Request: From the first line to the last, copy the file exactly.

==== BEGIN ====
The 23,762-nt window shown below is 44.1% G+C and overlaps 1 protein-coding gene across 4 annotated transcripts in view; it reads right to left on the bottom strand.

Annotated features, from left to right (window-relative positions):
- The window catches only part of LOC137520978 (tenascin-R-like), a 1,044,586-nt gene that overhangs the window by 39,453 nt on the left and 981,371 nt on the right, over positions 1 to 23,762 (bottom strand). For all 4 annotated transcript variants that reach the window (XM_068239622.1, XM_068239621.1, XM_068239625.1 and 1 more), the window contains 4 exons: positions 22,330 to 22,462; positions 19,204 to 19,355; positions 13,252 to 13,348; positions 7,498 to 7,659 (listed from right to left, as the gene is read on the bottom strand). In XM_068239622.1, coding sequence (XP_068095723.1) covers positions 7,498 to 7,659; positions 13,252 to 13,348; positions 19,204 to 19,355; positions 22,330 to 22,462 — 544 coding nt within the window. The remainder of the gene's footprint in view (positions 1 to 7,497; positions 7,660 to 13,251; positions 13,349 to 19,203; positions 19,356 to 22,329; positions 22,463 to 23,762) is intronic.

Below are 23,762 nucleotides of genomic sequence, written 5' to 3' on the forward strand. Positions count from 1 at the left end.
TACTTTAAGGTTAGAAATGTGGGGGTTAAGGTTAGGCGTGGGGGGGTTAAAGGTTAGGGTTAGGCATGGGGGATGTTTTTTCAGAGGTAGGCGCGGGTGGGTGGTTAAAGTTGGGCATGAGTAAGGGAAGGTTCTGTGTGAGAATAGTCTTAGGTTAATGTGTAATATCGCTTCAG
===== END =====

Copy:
The 23,762-nt window shown below is 44.1% G+C and overlaps 1 protein-coding gene across 4 annotated transcripts in view; it reads right to left on the bottom strand.

Annotated features, from left to right (window-relative positions):
- The window catches only part of LOC137520978 (tenascin-R-like), a 1,044,586-nt gene that overhangs the window by 39,453 nt on the left and 981,371 nt on the right, over positions 1 to 23,762 (bottom strand). For all 4 annotated transcript variants that reach the window (XM_068239622.1, XM_068239621.1, XM_068239625.1 and 1 more), the window contains 4 exons: positions 22,330 to 22,462; positions 19,204 to 19,355; positions 13,252 to 13,348; positions 7,498 to 7,659 (listed from right to left, as the gene is read on the bottom strand). In XM_068239622.1, coding sequence (XP_068095723.1) covers positions 7,498 to 7,659; positions 13,252 to 13,348; positions 19,204 to 19,355; positions 22,330 to 22,462 — 544 coding nt within the window. The remainder of the gene's footprint in view (positions 1 to 7,497; positions 7,660 to 13,251; positions 13,349 to 19,203; positions 19,356 to 22,329; positions 22,463 to 23,762) is intronic.

Below are 23,762 nucleotides of genomic sequence, written 5' to 3' on the forward strand. Positions count from 1 at the left end.
TACTTTAAGGTTAGAAATGTGGGGGTTAAGGTTAGGCGTGGGGGGGTTAAAGGTTAGGGTTAGGCATGGGGGATGTTTTTTCAGAGGTAGGCGCGGGTGGGTGGTTAAAGTTGGGCATGAGTAAGGGAAGGTTCTGTGTGAGAATAGTCTTAGGTTAATGTGTAATATCGCTTCAG